Did you know that you and your family have measurable levels of toxins in your body?
You might be thinking “But I don’t use anything with lead, our house doesn’t have asbestos, we don’t have nasty mold growing in the walls, and I keep our harsh chemicals in a safe place… what do you mean I have toxins in my body?!”
Well, those are things that we’ve been warned about for years. They’ve either been mostly legislated out of use or we know enough to avoid their dangers.
BUT… what about the toxins we deliberately put on our skin? Or consume daily?
We’ve heard horror stories about lead, mold, PFAS, and asbestos, but it’s time to pay attention to daily-use items that can be just as dangerous.
Toxins in the body lead to a host of chronic illnesses.
Did you know that toxins like to store themselves in your adipose (fat) tissue? If you’ve had fat packed on for 30 years, it’s sure to have toxins hiding inside.
So if you lose extra weight, you will lose stored up toxins too--bonus! (source)
Anyway, in the interest of removing ick from our bodies (and minds) and feeling better as a result, here are some common sources of toxins and a quick fix for each one.
7 Easy Ways to Detox Your Home
1. Ditch Plastics
First, let’s talk about the endocrine system. One of the more vastly complicated and important systems in your body, the endocrine system affects literally every cell and function in your body.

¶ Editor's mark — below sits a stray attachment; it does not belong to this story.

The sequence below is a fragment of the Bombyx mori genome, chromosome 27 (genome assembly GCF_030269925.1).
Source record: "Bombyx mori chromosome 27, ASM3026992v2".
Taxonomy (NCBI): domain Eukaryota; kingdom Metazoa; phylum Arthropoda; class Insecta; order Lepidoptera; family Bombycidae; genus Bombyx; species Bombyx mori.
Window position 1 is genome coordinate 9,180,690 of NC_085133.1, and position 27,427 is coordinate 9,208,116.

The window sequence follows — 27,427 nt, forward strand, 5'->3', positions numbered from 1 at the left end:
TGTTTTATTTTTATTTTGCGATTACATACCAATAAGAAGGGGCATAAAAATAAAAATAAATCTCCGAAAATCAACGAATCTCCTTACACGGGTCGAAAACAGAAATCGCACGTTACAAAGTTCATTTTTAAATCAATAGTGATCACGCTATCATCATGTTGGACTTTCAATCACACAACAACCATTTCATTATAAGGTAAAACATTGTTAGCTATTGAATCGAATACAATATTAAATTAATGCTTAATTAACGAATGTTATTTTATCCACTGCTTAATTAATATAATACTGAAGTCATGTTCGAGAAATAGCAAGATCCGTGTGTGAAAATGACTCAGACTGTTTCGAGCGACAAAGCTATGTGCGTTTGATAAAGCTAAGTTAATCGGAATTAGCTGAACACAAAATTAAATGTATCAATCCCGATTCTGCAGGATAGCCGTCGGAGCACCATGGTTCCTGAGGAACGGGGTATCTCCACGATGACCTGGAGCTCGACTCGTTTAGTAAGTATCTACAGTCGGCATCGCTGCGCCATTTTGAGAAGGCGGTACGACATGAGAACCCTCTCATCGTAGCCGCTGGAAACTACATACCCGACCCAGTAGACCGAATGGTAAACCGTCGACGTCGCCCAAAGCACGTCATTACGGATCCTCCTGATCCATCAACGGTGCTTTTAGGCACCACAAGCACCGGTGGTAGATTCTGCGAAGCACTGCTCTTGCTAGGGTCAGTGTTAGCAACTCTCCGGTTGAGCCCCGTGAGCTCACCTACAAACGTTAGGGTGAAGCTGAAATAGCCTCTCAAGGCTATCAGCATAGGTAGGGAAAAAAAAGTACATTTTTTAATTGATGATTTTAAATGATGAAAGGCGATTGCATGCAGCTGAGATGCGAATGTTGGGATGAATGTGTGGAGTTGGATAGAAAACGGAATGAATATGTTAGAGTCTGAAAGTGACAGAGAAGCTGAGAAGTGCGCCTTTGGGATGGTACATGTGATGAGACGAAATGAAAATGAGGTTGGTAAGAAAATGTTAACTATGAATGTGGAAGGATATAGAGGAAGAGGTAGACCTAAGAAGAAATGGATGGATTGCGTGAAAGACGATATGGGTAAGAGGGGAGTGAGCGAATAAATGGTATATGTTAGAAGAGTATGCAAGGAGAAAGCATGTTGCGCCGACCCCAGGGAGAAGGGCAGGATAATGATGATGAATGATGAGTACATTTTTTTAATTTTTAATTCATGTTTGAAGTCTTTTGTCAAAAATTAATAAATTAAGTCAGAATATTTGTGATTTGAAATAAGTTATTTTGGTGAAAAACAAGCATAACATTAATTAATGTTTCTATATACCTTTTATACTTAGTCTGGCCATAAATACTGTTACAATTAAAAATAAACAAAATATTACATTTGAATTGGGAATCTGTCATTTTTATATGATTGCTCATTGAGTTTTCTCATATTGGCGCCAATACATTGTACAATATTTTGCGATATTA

This system includes:
- Adrenal glands
- Sex hormones and development
- Pituitary glands
- Thymus gland
- Thyroid gland
- Pineal gland
Those glands and systems control basically everything in your body.
Ever heard the phrase, “all disease begins in your gut”? The more I learn about this stuff the more I believe that phrase is VERY true!
And that’s where plastic comes in. Many plastics contain BPA, which is a known endocrine disruptor. Seriously, check out that list above again, and you’ll see why messing with our endocrine system is a precursor to many illnesses!
There hasn’t been extensive human testing, but hundreds of animal studies demonstrate that BPA causes abnormal development of the brain and sex organs, feminizes male organs, causes early puberty, and leads to infertility.
In fact, BPA has been banned in several countries for use in baby bottles… and I’m pretty sure if it ain’t good for babies, it ain’t good for you and me.